The BBC's social responsibility should be to continue to fund the Licence for the 75 & overs
Lord Naseby tabled his question a month ago to bring into the open the possible impact of the BBC deciding in 2020 not to continue the scheme, which started in 2000, that any individual 75 or over is entitled to a concessionary TV licence.
We need to remind ourselves that the BBC is a ‘Public Service Broadcaster ‘ respected the World over and much loved by the UK population as a whole. It is not a Public nor indeed a Private Company. It does not have to work within the same constraints that affects quoted companies who must make a return on their capital invested and indeed sufficient return to pay shareholders.
I am conscious that the BBC has over its life faced technological challenges. Today it faces the challenge of ‘streaming’ and tough competition from Netflix and increasingly Amazon. There is little doubt this challenge if met will be expensive & the response depends who the BBC links up with.
The question I have to ask is The BBC viewing the possibility of charging the 75’s & over a heaven-sent opportunity to fund this challenge; basically, a soft option. It could be an option but only if today’s BBC return on Capital is already good and it has itself come to the conclusion that there are no other sources of revenue.
However we all noted recently some eye watering increases in salaries for a significant number of senior employees. Increases that few if any in the private Sector would or could match.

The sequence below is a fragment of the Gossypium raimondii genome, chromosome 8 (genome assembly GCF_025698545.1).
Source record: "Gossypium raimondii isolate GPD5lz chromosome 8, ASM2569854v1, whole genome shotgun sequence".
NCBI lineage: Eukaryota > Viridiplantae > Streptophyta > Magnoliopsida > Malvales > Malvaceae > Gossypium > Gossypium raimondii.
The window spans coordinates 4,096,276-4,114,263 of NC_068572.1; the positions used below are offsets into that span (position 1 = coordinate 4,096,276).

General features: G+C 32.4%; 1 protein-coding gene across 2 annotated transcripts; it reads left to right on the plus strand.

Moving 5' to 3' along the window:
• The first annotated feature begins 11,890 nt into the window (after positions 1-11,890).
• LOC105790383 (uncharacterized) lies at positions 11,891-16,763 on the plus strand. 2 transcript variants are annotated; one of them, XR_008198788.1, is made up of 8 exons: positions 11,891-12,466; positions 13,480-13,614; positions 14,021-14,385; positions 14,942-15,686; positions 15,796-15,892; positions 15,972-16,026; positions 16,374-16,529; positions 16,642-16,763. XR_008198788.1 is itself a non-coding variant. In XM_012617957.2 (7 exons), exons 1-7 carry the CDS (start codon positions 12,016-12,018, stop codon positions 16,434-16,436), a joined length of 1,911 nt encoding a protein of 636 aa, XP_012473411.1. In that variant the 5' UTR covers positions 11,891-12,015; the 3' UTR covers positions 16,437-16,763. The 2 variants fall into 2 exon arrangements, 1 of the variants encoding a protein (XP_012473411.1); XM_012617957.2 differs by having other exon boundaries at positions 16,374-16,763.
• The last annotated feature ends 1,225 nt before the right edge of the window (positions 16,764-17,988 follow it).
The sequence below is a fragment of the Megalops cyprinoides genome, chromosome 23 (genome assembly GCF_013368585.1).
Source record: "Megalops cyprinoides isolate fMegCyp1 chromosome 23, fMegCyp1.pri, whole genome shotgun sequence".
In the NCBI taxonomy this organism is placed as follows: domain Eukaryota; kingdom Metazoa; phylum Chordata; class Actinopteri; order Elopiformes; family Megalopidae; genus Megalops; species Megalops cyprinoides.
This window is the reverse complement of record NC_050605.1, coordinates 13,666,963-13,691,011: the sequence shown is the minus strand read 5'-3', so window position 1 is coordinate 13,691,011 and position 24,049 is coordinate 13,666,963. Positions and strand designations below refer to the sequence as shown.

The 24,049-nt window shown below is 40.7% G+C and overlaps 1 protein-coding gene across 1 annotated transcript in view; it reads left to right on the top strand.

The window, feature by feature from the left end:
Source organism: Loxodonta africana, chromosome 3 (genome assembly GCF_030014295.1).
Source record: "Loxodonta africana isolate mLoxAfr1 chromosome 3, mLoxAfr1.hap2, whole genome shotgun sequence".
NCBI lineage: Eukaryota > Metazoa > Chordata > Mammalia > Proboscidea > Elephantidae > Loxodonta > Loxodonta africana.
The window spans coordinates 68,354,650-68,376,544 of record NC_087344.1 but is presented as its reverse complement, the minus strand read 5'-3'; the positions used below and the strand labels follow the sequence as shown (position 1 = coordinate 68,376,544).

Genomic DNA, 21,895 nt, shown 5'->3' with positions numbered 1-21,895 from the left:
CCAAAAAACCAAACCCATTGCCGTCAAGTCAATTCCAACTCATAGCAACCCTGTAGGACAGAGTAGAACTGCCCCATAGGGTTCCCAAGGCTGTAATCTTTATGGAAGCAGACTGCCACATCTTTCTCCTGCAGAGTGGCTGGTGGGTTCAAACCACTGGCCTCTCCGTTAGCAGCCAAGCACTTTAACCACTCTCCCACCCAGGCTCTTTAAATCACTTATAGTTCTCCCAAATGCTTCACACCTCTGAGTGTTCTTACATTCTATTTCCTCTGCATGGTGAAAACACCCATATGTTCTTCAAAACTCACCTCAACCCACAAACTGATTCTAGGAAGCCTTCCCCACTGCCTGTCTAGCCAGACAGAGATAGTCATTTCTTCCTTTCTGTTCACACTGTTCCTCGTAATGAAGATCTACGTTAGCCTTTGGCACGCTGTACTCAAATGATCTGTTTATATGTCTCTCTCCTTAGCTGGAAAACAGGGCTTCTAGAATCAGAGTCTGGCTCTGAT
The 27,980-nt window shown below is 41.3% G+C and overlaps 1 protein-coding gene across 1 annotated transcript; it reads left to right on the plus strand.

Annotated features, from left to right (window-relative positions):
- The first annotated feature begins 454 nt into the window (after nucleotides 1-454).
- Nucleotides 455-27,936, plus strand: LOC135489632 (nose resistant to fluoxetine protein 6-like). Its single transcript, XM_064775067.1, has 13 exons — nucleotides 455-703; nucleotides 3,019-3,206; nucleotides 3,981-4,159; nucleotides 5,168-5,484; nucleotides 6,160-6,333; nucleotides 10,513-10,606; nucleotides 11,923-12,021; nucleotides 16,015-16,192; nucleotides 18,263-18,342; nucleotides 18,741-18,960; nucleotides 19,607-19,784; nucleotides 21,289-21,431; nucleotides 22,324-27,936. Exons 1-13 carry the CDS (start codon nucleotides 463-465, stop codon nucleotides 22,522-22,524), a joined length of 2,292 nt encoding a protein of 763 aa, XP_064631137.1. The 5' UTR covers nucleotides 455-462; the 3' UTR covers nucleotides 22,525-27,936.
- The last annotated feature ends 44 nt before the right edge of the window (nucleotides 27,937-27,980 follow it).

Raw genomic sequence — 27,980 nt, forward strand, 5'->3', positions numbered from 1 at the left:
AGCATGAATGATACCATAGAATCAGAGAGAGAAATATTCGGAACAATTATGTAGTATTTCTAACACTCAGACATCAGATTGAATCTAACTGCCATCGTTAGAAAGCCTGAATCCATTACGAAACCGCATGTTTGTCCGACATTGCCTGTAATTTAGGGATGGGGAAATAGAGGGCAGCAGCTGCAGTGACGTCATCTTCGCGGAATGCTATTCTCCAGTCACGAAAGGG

I am also aware that historically the BBC some 40 years ago dug its heels & refused the suggestions from the Peacock Committee that it should consider taking advertising. The BBC only relented a bit with the BBC World Service when the Foreign Office decided to stop its funding of it.
Today when I go to visit my family in the Cayman Islands I view the BBC World Service with advertisements & nobody complains.
At home viewers may have noticed that a programme scheduled for 1hr is now only about 57 or 58 minutes. The missing two or three are taken up with ‘Promos’ for other BBC programmes. Since the gap is already there why not take Advertisements. I worked in an Advertising Agency where the most popular and effective commercials were 30 seconds. Just think for a moment of the ‘Ad’ value to a Client appearing in ‘Strictly’ & other successes even if restricted to end or start.
Finally what about the elderly should they pay £150 or a 50% discount or move it to only the 80+’s . I say NO. The over a million affected see their TV as their main source of Companionship. They are not used to the digital world where the BBC spends a lot of its resources
Parliament has challenged the Corporate Sector to show Social responsibility whilst Government helps the needy with Housing & Fuel costs. The BBC's social responsibility should be to continue to fund the Licence for the 75 & overs.
Lord Naseby is a Conservative member of the House of Lords.